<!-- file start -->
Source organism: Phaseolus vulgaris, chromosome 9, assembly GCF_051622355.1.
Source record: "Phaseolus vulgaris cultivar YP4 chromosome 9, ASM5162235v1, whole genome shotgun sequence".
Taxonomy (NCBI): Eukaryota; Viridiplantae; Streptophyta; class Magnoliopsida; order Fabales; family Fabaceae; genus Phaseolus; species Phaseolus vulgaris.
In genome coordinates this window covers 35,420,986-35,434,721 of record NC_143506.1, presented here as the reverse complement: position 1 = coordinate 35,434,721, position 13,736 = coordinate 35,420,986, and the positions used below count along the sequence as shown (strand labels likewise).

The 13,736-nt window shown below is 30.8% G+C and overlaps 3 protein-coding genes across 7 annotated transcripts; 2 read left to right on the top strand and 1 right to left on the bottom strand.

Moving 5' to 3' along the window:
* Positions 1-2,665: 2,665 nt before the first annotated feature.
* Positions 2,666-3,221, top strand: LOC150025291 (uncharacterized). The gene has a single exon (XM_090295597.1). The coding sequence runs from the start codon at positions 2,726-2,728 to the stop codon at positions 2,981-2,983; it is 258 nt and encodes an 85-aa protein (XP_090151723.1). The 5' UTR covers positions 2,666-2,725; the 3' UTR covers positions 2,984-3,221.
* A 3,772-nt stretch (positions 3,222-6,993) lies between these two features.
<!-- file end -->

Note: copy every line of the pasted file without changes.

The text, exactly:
Source organism: Phaseolus vulgaris, chromosome 9, assembly GCF_051622355.1.
Source record: "Phaseolus vulgaris cultivar YP4 chromosome 9, ASM5162235v1, whole genome shotgun sequence".
Taxonomy (NCBI): Eukaryota; Viridiplantae; Streptophyta; class Magnoliopsida; order Fabales; family Fabaceae; genus Phaseolus; species Phaseolus vulgaris.
In genome coordinates this window covers 35,420,986-35,434,721 of record NC_143506.1, presented here as the reverse complement: position 1 = coordinate 35,434,721, position 13,736 = coordinate 35,420,986, and the positions used below count along the sequence as shown (strand labels likewise).

The 13,736-nt window shown below is 30.8% G+C and overlaps 3 protein-coding genes across 7 annotated transcripts; 2 read left to right on the top strand and 1 right to left on the bottom strand.

Moving 5' to 3' along the window:
* Positions 1-2,665: 2,665 nt before the first annotated feature.
* Positions 2,666-3,221, top strand: LOC150025291 (uncharacterized). The gene has a single exon (XM_090295597.1). The coding sequence runs from the start codon at positions 2,726-2,728 to the stop codon at positions 2,981-2,983; it is 258 nt and encodes an 85-aa protein (XP_090151723.1). The 5' UTR covers positions 2,666-2,725; the 3' UTR covers positions 2,984-3,221.
* A 3,772-nt stretch (positions 3,222-6,993) lies between these two features.